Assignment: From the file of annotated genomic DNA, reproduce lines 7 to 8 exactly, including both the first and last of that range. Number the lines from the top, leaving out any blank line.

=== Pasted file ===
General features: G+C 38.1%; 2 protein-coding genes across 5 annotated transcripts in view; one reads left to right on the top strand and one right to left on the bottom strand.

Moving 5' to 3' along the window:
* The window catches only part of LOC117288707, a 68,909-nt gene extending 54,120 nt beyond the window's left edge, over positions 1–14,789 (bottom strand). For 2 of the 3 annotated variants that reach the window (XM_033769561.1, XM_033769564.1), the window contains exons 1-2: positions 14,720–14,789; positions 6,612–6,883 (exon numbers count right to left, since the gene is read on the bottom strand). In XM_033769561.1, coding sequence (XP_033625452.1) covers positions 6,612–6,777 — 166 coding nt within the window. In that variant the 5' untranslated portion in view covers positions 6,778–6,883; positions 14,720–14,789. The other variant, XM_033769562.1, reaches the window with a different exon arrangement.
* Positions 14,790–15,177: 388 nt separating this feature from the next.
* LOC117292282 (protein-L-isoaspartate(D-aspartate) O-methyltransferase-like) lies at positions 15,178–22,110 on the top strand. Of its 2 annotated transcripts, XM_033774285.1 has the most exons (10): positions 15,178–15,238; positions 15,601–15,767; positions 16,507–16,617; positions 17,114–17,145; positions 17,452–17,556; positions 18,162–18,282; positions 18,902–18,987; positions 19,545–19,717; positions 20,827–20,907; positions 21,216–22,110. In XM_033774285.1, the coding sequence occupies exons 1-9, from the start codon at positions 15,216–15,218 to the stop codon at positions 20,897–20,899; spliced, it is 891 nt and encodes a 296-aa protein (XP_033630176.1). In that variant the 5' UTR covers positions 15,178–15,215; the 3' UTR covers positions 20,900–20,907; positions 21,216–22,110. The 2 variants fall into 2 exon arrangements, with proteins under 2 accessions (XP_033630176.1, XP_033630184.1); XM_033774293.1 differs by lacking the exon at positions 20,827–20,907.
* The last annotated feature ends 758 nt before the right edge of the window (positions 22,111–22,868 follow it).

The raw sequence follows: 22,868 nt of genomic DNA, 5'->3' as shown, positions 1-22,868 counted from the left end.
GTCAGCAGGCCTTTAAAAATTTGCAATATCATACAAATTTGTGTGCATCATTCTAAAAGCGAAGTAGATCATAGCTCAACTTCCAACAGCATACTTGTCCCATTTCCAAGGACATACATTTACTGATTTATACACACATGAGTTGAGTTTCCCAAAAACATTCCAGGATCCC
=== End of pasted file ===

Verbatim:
The raw sequence follows: 22,868 nt of genomic DNA, 5'->3' as shown, positions 1-22,868 counted from the left end.
GTCAGCAGGCCTTTAAAAATTTGCAATATCATACAAATTTGTGTGCATCATTCTAAAAGCGAAGTAGATCATAGCTCAACTTCCAACAGCATACTTGTCCCATTTCCAAGGACATACATTTACTGATTTATACACACATGAGTTGAGTTTCCCAAAAACATTCCAGGATCCC